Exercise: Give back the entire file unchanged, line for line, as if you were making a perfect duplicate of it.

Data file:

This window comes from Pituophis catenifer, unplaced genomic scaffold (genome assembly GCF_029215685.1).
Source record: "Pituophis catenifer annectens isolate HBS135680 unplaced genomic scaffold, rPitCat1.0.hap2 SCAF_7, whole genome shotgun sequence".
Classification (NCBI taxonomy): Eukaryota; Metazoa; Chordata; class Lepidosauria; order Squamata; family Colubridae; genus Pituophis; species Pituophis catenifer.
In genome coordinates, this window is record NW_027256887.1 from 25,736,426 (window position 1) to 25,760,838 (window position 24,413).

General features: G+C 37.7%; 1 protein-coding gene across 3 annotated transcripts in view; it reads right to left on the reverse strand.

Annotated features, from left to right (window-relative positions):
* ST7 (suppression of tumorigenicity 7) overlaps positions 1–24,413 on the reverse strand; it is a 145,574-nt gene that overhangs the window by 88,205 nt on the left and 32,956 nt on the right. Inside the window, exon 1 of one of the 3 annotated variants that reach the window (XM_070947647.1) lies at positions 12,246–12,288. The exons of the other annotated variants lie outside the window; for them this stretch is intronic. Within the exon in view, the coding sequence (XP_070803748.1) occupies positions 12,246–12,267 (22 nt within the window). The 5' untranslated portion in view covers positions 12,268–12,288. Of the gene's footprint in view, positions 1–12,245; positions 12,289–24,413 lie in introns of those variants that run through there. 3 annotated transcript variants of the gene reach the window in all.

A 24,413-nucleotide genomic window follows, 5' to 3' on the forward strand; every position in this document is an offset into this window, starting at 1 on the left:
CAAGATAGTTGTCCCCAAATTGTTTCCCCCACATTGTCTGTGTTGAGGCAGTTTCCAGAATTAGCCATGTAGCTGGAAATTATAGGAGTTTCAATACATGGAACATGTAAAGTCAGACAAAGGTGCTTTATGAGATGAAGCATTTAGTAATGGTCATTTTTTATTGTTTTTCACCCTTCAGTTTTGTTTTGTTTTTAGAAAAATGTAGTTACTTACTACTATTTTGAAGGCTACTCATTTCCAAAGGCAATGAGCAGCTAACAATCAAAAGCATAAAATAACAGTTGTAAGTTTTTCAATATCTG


This window comes from Pituophis catenifer, unplaced genomic scaffold (genome assembly GCF_029215685.1).
Source record: "Pituophis catenifer annectens isolate HBS135680 unplaced genomic scaffold, rPitCat1.0.hap2 SCAF_7, whole genome shotgun sequence".
Classification (NCBI taxonomy): Eukaryota; Metazoa; Chordata; class Lepidosauria; order Squamata; family Colubridae; genus Pituophis; species Pituophis catenifer.
In genome coordinates, this window is record NW_027256887.1 from 25,736,426 (window position 1) to 25,760,838 (window position 24,413).

General features: G+C 37.7%; 1 protein-coding gene across 3 annotated transcripts in view; it reads right to left on the reverse strand.

Annotated features, from left to right (window-relative positions):
* ST7 (suppression of tumorigenicity 7) overlaps positions 1–24,413 on the reverse strand; it is a 145,574-nt gene that overhangs the window by 88,205 nt on the left and 32,956 nt on the right. Inside the window, exon 1 of one of the 3 annotated variants that reach the window (XM_070947647.1) lies at positions 12,246–12,288. The exons of the other annotated variants lie outside the window; for them this stretch is intronic. Within the exon in view, the coding sequence (XP_070803748.1) occupies positions 12,246–12,267 (22 nt within the window). The 5' untranslated portion in view covers positions 12,268–12,288. Of the gene's footprint in view, positions 1–12,245; positions 12,289–24,413 lie in introns of those variants that run through there. 3 annotated transcript variants of the gene reach the window in all.

A 24,413-nucleotide genomic window follows, 5' to 3' on the forward strand; every position in this document is an offset into this window, starting at 1 on the left:
CAAGATAGTTGTCCCCAAATTGTTTCCCCCACATTGTCTGTGTTGAGGCAGTTTCCAGAATTAGCCATGTAGCTGGAAATTATAGGAGTTTCAATACATGGAACATGTAAAGTCAGACAAAGGTGCTTTATGAGATGAAGCATTTAGTAATGGTCATTTTTTATTGTTTTTCACCCTTCAGTTTTGTTTTGTTTTTAGAAAAATGTAGTTACTTACTACTATTTTGAAGGCTACTCATTTCCAAAGGCAATGAGCAGCTAACAATCAAAAGCATAAAATAACAGTTGTAAGTTTTTCAATATCTG